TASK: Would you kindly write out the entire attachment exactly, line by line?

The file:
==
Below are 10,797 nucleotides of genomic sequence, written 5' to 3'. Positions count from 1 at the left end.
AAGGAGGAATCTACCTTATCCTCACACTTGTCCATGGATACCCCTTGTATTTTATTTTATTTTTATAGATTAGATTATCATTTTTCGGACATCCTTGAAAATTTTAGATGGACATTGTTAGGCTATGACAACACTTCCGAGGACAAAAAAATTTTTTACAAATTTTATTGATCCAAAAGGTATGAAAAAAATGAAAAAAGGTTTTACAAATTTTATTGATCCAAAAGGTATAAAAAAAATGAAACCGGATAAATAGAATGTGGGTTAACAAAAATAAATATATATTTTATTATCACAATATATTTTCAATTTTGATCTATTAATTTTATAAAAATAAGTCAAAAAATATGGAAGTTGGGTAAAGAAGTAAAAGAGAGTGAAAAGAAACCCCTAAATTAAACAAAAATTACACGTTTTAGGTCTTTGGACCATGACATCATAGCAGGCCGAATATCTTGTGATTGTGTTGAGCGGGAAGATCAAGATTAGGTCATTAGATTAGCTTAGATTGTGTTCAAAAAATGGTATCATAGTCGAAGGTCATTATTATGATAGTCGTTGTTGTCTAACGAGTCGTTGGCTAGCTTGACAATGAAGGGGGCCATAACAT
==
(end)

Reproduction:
Below are 10,797 nucleotides of genomic sequence, written 5' to 3'. Positions count from 1 at the left end.
AAGGAGGAATCTACCTTATCCTCACACTTGTCCATGGATACCCCTTGTATTTTATTTTATTTTTATAGATTAGATTATCATTTTTCGGACATCCTTGAAAATTTTAGATGGACATTGTTAGGCTATGACAACACTTCCGAGGACAAAAAAATTTTTTACAAATTTTATTGATCCAAAAGGTATGAAAAAAATGAAAAAAGGTTTTACAAATTTTATTGATCCAAAAGGTATAAAAAAAATGAAACCGGATAAATAGAATGTGGGTTAACAAAAATAAATATATATTTTATTATCACAATATATTTTCAATTTTGATCTATTAATTTTATAAAAATAAGTCAAAAAATATGGAAGTTGGGTAAAGAAGTAAAAGAGAGTGAAAAGAAACCCCTAAATTAAACAAAAATTACACGTTTTAGGTCTTTGGACCATGACATCATAGCAGGCCGAATATCTTGTGATTGTGTTGAGCGGGAAGATCAAGATTAGGTCATTAGATTAGCTTAGATTGTGTTCAAAAAATGGTATCATAGTCGAAGGTCATTATTATGATAGTCGTTGTTGTCTAACGAGTCGTTGGCTAGCTTGACAATGAAGGGGGCCATAACAT